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FCA warns on ‘widespread’ failings in third Sipp thematic review

The FCA has written to the chief executives of all Sipp operators after its third thematic review of the sector found failings remain “widespread”.

The review found that, despite recent warnings, a “significant number” of Sipp operators are still failing to carry out appropriate due diligence on non-standard investments and comply with prudential rules.

In a ‘Dear CEO’ letter to firms published today, FCA director of supervision Clive Adamson asks chief executives to review their business and take action in light of the findings.

The review found that most Sipp operators failed to undertake adequate due diligence on high-risk, speculative and non-standard investments.

It assessed due diligence in five key areas, including ensuring an investment is genuine and not a scam or linked to fraudulent activity; ensuring an investment is secure, and ensuring that an investment can be independently valued.

The FCA says: “We found that most firms do not have the expertise or resources to assess this type of business, but were still allowing transactions to go ahead.

“This increases the risk that a pension scheme may become a vehicle for high risk and speculative investments that are not secure assets, many of which could be scams. It is not acceptable for firms to put consumers at risk this way.”

The review found firms are failing to understand the nature of an investment, especially contracts for rights to future income and sale and repurchase agreements; to check that money is being paid to legitimate businesses; and to independently verify that assets are real and secure, or that investment schemes operate as claimed.

The FCA says firms typically had difficulty completing due diligence for non-standard overseas investment schemes where they did not have access to local qualified legal professionals or accountants.

In addition, since the last review of Sipp operators, the FCA says there has been an increase in the number of opaque investment structures, such as special purpose vehicles and limited companies, created to pool investment monies and finance other businesses.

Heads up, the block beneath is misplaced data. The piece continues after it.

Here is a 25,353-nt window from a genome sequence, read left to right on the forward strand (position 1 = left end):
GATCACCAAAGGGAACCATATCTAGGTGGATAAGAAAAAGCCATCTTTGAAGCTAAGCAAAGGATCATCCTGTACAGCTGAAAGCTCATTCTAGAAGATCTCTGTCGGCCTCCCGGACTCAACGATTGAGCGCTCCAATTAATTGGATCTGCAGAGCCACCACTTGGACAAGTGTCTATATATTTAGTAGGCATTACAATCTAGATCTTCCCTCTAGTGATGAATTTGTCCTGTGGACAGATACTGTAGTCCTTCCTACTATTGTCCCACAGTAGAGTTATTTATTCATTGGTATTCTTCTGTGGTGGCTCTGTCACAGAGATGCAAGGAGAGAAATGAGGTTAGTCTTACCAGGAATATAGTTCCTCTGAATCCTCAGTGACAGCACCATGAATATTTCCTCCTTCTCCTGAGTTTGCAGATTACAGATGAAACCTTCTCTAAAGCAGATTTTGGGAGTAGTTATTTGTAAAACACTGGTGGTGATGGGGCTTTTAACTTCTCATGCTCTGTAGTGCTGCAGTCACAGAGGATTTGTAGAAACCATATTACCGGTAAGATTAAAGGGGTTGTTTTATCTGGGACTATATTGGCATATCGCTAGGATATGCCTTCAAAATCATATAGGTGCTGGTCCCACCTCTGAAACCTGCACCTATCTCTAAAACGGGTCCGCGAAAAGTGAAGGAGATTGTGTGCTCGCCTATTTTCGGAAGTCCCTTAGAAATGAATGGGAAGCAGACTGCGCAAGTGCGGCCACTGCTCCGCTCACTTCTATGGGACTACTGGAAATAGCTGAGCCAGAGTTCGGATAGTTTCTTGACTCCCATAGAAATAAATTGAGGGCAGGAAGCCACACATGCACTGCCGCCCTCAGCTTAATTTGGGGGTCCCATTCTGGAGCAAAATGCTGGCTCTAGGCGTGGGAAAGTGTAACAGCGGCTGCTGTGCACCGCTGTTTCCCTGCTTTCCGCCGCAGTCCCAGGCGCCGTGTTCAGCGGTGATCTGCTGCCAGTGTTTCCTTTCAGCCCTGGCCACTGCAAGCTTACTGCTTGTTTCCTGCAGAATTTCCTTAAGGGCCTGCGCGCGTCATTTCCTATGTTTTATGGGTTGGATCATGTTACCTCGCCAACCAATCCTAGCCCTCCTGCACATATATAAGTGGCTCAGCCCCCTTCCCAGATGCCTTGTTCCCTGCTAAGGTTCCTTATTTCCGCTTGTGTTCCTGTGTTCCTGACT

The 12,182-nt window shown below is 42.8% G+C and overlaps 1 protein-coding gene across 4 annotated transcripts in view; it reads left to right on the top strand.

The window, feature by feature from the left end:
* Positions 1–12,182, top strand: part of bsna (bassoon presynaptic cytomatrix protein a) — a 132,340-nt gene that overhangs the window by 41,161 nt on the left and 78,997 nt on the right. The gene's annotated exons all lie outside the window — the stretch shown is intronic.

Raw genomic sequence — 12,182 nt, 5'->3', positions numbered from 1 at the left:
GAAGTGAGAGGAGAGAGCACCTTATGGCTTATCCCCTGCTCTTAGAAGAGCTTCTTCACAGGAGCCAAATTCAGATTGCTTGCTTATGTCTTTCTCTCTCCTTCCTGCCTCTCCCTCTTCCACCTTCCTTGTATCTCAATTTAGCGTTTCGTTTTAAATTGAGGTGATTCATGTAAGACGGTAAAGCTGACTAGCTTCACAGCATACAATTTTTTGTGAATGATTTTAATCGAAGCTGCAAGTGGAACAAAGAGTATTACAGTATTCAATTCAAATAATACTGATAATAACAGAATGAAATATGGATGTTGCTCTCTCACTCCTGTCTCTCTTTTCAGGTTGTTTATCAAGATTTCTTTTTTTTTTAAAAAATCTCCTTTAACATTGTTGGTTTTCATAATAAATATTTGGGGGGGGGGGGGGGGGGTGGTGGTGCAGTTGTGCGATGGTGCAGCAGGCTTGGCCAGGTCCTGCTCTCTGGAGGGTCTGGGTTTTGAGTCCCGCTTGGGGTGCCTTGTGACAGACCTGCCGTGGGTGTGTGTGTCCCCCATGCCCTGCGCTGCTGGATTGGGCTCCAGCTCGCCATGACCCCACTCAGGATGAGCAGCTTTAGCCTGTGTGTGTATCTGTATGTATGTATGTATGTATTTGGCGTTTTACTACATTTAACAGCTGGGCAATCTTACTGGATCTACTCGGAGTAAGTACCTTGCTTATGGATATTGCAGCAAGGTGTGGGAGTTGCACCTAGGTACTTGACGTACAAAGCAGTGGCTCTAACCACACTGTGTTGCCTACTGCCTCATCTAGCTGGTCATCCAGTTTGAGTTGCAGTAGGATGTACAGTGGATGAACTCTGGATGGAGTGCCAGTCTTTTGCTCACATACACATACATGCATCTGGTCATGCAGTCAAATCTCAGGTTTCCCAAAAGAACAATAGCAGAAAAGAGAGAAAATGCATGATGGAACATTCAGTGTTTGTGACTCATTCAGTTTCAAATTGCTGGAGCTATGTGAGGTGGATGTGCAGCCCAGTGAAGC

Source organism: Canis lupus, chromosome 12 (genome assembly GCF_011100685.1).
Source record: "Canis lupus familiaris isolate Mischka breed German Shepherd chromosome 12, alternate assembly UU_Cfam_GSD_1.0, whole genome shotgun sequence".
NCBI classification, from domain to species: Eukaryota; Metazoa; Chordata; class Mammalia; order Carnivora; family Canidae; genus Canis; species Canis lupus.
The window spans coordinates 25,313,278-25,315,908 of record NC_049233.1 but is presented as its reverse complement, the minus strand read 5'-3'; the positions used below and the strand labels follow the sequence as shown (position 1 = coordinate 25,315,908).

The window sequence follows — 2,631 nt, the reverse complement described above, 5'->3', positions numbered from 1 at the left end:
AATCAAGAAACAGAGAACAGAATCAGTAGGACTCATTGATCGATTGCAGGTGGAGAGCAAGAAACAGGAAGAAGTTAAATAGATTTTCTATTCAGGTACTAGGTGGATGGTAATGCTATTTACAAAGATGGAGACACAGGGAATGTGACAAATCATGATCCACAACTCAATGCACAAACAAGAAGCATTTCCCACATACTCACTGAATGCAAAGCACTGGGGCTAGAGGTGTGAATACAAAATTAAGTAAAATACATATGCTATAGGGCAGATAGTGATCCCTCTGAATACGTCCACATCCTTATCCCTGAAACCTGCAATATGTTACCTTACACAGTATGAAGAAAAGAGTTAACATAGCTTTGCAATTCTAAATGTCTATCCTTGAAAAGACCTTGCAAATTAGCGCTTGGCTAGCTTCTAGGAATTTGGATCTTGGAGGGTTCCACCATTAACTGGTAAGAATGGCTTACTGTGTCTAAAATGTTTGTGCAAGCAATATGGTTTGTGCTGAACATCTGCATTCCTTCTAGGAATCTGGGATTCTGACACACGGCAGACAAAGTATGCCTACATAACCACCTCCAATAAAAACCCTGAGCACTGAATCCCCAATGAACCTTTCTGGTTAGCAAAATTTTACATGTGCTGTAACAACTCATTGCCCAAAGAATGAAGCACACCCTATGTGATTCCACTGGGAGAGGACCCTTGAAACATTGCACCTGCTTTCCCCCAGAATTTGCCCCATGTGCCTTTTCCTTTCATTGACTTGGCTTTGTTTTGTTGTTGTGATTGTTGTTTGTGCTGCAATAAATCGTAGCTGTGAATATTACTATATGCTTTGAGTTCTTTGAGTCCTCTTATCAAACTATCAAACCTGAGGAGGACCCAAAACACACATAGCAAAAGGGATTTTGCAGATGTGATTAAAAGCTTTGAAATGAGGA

Firms had difficulty establishing where money was being sent, and whether underlying investment propositions were genuine.

The FCA also found firms are continuing to rely on marketing and promotional material produced by investment providers as part of their due diligence, despite previous guidance highlighting the need for independent assessments.

Many Sipp operators were also found to be in breach of prudential rules, including a number operating in breach of minimum capital requirements.

The FCA says: “Many of the firms we assessed were unable to identify the correct prudential rules that applied to their business, and we found a general lack of understanding of prudential requirements amongst senior management.”

The FCA says it has already required several firms to limit their business as part of the thematic review and in some cases has initiated enforcement investigation. It says it will visit more firms over the coming months and expects to see significant improvements.

Last week, the FCA revealed it is in the process of referring two individuals at two different Sipp operators to enforcement action as a result of the review.


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There is one comment at the moment, we would love to hear your opinion too.

  1. Surely the Professional Trustee needs to act in a prudent manner. They must always consider the “what if” scenario. That “what if” scenario should be a simple consideration that the member dies and the spouse comes forward to claim the balance of the pension fund. Any investments made that has lost significant capital value the spouse should be looking for compensation from the Trustee who should be able to fully justify the decision to invest in a particular asset and the risks were fully understood by all parties. The SIPP Trustee should be under greater duty of care as they are effectively a Professional Trustee firm and need to act accordingly. It is not enough to rely upon an insistent member who may have indemnified the Trustee or they both relied upon the member IFA – that is a potential conflict of interest. A Trustee needs to demonstrate a duty of care and to have acted in the way of a prudent person of business.

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